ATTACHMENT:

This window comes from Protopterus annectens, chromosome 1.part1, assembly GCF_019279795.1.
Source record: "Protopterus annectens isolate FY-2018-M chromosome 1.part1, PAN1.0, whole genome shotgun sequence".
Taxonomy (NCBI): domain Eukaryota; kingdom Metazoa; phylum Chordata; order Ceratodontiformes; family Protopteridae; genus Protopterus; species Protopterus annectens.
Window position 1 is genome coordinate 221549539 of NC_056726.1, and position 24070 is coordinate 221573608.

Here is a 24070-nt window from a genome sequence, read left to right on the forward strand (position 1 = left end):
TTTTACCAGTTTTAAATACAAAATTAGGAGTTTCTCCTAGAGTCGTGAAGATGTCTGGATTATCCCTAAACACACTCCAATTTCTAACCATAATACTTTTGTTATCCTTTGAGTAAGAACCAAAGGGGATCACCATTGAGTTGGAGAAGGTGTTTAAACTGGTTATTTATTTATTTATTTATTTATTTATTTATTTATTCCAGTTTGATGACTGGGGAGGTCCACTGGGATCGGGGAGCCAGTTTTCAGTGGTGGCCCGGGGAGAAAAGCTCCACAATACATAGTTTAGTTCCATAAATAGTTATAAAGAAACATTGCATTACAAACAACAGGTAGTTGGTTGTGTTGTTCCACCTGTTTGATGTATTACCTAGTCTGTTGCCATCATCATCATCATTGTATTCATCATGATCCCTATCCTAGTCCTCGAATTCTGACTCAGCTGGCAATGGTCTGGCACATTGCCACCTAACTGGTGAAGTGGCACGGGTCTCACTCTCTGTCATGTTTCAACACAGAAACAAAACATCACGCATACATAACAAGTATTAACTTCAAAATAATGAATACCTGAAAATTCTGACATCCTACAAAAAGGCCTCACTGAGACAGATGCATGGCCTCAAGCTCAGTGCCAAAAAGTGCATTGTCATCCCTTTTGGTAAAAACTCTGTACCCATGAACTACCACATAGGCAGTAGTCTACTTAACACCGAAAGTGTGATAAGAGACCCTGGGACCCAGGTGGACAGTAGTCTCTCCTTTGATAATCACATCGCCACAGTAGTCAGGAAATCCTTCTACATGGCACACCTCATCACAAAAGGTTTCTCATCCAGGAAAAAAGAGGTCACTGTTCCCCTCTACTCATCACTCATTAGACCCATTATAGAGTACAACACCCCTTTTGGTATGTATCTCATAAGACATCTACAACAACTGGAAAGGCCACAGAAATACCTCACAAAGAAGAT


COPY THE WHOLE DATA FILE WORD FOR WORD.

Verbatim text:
This window comes from Protopterus annectens, chromosome 1.part1, assembly GCF_019279795.1.
Source record: "Protopterus annectens isolate FY-2018-M chromosome 1.part1, PAN1.0, whole genome shotgun sequence".
Taxonomy (NCBI): domain Eukaryota; kingdom Metazoa; phylum Chordata; order Ceratodontiformes; family Protopteridae; genus Protopterus; species Protopterus annectens.
Window position 1 is genome coordinate 221549539 of NC_056726.1, and position 24070 is coordinate 221573608.

Here is a 24070-nt window from a genome sequence, read left to right on the forward strand (position 1 = left end):
TTTTACCAGTTTTAAATACAAAATTAGGAGTTTCTCCTAGAGTCGTGAAGATGTCTGGATTATCCCTAAACACACTCCAATTTCTAACCATAATACTTTTGTTATCCTTTGAGTAAGAACCAAAGGGGATCACCATTGAGTTGGAGAAGGTGTTTAAACTGGTTATTTATTTATTTATTTATTTATTTATTTATTTATTCCAGTTTGATGACTGGGGAGGTCCACTGGGATCGGGGAGCCAGTTTTCAGTGGTGGCCCGGGGAGAAAAGCTCCACAATACATAGTTTAGTTCCATAAATAGTTATAAAGAAACATTGCATTACAAACAACAGGTAGTTGGTTGTGTTGTTCCACCTGTTTGATGTATTACCTAGTCTGTTGCCATCATCATCATCATTGTATTCATCATGATCCCTATCCTAGTCCTCGAATTCTGACTCAGCTGGCAATGGTCTGGCACATTGCCACCTAACTGGTGAAGTGGCACGGGTCTCACTCTCTGTCATGTTTCAACACAGAAACAAAACATCACGCATACATAACAAGTATTAACTTCAAAATAATGAATACCTGAAAATTCTGACATCCTACAAAAAGGCCTCACTGAGACAGATGCATGGCCTCAAGCTCAGTGCCAAAAAGTGCATTGTCATCCCTTTTGGTAAAAACTCTGTACCCATGAACTACCACATAGGCAGTAGTCTACTTAACACCGAAAGTGTGATAAGAGACCCTGGGACCCAGGTGGACAGTAGTCTCTCCTTTGATAATCACATCGCCACAGTAGTCAGGAAATCCTTCTACATGGCACACCTCATCACAAAAGGTTTCTCATCCAGGAAAAAAGAGGTCACTGTTCCCCTCTACTCATCACTCATTAGACCCATTATAGAGTACAACACCCCTTTTGGTATGTATCTCATAAGACATCTACAACAACTGGAAAGGCCACAGAAATACCTCACAAAGAAGAT